A response with the HTTP status code of 402 indicates that the request was successful, but the transaction now includes a transaction fee that must be paid to proceed. The resource provider has modified the transaction to include this fee and additional metadata has been set in the data field to explain these charges. The client or SDK should confirm that the costs match the new action(s) in the transaction, and potentially prevent the transaction if the fee is too high.

  "code": 402,
  "data": {
    "costs": {
      "cpu": "0.0001 TOKEN",
      "net": "0.0010 TOKEN",
      "ram": "0.0100 TOKEN"
    "fee": "0.0111 TOKEN",
    "request": ["transaction", "<transaction data>"],
    "signatures": ["<signature>"]

Transaction Modifications

Each successful request to a resource provider API endpoint will modify the original transaction that was submitted. This modification could be for a number of reasons, including:

  • A noop action was prepended to the actions array to make the resource provider’s account the first authorizer, to cover both CPU and NET resource costs of the transaction.
  • A token transfer action using a separate contract was appended to the transaction for the resource provider to collect a fee for the service being provided to the end user.
  • A RAM purchase action was appended to the transaction to purchase additional RAM resources from the network that will be allocated to the user’s account.

Additional transaction modifications not covered here may also be included, based on the requirements of the resource provider. The SDKs and clients processing these modified requests can optionally validate these new actions on behalf of the user, to ensure the resource provider meets the standards set by the application developer.

Use Cases

The Resource Provider specification offers use cases for a number of different entities that may provide network resources to users of specific applications and/or blockchains.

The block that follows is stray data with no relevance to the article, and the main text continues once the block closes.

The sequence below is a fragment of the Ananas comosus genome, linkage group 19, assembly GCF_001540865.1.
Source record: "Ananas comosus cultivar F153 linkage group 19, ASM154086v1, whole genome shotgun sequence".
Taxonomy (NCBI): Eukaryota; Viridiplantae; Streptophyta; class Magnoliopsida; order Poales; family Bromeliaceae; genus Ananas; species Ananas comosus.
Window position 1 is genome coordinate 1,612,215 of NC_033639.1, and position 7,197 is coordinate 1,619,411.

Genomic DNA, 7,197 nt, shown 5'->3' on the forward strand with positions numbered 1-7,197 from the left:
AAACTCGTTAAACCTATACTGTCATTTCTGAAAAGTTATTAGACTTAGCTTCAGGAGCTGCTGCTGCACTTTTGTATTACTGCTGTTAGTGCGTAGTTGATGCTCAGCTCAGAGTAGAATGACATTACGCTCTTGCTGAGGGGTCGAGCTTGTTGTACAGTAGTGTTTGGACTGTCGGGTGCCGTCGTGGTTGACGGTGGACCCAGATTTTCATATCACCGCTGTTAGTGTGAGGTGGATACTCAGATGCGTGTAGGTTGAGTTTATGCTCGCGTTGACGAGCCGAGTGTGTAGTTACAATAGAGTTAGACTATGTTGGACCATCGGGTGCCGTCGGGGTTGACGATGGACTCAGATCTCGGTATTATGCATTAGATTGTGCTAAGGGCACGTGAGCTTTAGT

A few examples of potential use cases are:

  • Applications which will cover costs of users performing actions with their smart contract.
  • Infrastructure providers who wish to provide services to anyone using a for-profit model.
  • Network operators who need to provide limited free resources for any transaction.
  • Wallet software to improve UX for their users and create a revenue stream.

The methods defined in this specification have broad potential beyond the use cases defined above, and may be implemented by any party when resource management becomes a barrier to adoption.


The Resource Provider model has now been in use since 2020, utilizing this Revision 1 specification. As this list continues to grow, pull requests to this documentation are welcome to help expand and illustrate its usage throughout the Antelope ecosystem.


A dedicated TransactPlugin has been released for the Wharf Session Kit, which can be used to automatically request resources for transactions on behalf of any user. This plugin utilizes the API specification outlined in this document to request that transactions be covered by a resource provider.

This plugin can be added to any project using Wharf by running:

yarn add @wharfkit/transact-plugin-resource-provider